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Sport Medicine

Jersey Shore Podiatry is pleased to offer the latest and most advanced treatments for your sports-related injuries. We see and treat the full spectrum of foot and ankle injuries, from minor sprains and strains to broken bones and chronic injuries.

Common sports injuries we treat include:

Common Sports Injuries we treat include:

Wednesday, September 19, 2018

Trauma and Fractures

Metatarsal Fracture (Forefoot)

Introduction

Your forefoot acts as a springboard with each step you take and a cushion when your foot touches the ground.  The metatarsal bones located in the forefoot bear and shift your body weight to help maintain balance.  Jumping, twisting, dancing, and running add even more force to the forefoot, making the bones vulnerable to fracture from trauma and overuse.  The majority of metatarsal fractures heal with non-surgical treatments.  Fractures that require surgery usually heal uneventfully.

Anatomy

Your forefoot (metatarus) contains five long metatarsal bones.  As a group, the metatarsal bones help raise and lower or twist your foot.  They play a role in distributing your body weight and attaining balance when you walk or stand. 

 

Certain parts of the metatarsals have a better blood supply than others.  Fractures in areas of poor blood supply have more difficulty healing.  For example, a Jones Fracture is such a fracture near the base of the fifth metatarsal that commonly needs surgery.

Causes

Metatarsal fractures are caused by stress from overuse, improper training, ankle twisting, or trauma, and even dropping an object on the foot.  Stress fractures are common in soccer players, ballet dancers,  and runners.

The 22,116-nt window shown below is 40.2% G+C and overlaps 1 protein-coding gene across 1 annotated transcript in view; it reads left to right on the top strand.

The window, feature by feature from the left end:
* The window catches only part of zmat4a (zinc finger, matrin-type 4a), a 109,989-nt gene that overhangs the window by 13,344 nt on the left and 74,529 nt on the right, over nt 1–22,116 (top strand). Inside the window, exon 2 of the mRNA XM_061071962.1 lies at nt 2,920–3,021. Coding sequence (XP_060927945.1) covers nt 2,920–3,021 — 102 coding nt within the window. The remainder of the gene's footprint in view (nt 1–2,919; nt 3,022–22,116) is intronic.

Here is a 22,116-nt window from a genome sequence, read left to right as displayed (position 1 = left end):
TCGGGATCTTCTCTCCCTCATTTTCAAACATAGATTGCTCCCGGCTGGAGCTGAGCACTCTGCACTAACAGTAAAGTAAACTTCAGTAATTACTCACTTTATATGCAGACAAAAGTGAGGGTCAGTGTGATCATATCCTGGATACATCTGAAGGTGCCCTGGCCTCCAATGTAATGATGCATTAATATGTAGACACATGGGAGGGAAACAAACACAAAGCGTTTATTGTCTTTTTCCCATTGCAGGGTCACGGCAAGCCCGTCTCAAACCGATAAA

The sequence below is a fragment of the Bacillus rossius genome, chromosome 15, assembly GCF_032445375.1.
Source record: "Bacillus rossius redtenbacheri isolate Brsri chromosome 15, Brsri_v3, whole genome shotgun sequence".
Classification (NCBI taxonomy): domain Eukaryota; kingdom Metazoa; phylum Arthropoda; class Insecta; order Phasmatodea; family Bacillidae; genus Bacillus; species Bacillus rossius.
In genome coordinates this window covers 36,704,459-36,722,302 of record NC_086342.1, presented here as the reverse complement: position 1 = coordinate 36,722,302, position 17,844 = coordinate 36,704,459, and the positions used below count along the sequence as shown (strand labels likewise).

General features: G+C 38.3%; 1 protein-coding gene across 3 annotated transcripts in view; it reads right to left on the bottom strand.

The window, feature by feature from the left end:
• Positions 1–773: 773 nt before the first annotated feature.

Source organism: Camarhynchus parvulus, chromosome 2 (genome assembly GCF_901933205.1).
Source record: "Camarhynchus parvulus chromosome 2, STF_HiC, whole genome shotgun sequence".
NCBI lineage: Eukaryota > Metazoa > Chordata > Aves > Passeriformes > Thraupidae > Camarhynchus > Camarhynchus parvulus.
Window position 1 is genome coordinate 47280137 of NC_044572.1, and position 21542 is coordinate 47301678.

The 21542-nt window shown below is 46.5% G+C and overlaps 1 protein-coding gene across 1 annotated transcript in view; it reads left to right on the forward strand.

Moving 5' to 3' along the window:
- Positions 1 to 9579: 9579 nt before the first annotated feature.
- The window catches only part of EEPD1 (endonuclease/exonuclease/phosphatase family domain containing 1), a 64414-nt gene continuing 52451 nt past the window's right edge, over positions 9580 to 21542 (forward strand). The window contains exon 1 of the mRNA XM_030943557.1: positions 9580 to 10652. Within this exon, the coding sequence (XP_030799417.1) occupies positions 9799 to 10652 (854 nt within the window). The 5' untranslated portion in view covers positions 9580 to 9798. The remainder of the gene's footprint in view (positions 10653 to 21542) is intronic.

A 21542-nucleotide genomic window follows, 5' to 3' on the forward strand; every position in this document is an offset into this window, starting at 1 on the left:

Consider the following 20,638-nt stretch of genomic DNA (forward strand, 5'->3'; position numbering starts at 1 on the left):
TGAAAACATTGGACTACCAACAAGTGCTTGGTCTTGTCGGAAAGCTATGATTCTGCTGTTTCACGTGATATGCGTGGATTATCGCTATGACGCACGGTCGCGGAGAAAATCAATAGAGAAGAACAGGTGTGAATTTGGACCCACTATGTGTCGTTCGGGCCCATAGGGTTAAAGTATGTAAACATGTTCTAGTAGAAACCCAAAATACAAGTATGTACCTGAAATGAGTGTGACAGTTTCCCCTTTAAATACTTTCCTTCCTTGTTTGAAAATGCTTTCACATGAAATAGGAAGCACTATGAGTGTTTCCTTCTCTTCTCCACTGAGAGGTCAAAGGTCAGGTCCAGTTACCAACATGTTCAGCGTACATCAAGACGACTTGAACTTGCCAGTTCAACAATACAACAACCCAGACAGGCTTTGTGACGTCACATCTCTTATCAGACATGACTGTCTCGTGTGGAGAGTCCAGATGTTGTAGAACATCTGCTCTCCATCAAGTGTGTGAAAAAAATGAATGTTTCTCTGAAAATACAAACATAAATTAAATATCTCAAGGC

Symptoms

A metatarsal fracture can cause pain, swelling, discoloration, and difficulty walking.  When the metatarsal bones break, they may remain in place or move out of position.

Diagnosis

Your podiatrist can diagnose a metatarsal fracture by reviewing your medical history, considering your injury circumstances, and examining your foot.  X-rays are taken to help identify the fracture.

Treatment

The majority of metatarsal fractures are treated without surgery.  You may need to wear a walking cast or rigid shoe.  Some people may need to wear a cast and not put weight on their foot for several weeks while  the fracture heals. 

 

Surgery

Significant metatarsal fractures with a poor blood supply or bones that have moved out of place can require surgery.  Surgical hardware, such as a plate and screws are used to secure the bones in place.  You may wear a short leg cast, brace, or rigid shoe for 6 to 8 weeks while the bones heal.  Your doctor will check the healing process with X-rays and allow you to put more weight on your foot over time. 

Recovery

 

Recovery is individualized and depends on the location and extent of your injury, as well as the treatment that you received.  Your podiatrist will let you know what to expect.  Overall, metatarsal surgery has a high degree of success.

Am I at Risk

People that participate in certain sports, ballet, gymnastics, or military marching have an increased risk for a metatarsal fracture.

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Biomechanical Evaluation

Every visit to our sports medicine foot and ankle doctor, Dr. Robert Sussman, begins with a biomechanical evaluation of your hip, knee, and ankle joints.

No other foot doctor in the Jersey Shore, Neptune, or Monmouth County areas has this capability.

This evaluation utilizes technology to fully analyze the structure and function of your lower body. Tightness or weakness in specific areas, such as your hips or knees, can cause pain and affect your balance or the way you walk (your gait). Based on the results, Dr. Adler can recommend a care plan to include physical therapy, gait training, balance training, or custom-molded orthotics.

At Jersey Shore Podiatry, we also provide many on-site services, such as digital X-rays and fracture care, to expedite a diagnosis and save you time.

An expert evaluation, diagnosis, and comprehensive treatment for your injured foot or ankle is just a phone call away. Call Jersey Shore Podiatry in Neptune, NJ today at (732) 776-7260 or request an appointment online.

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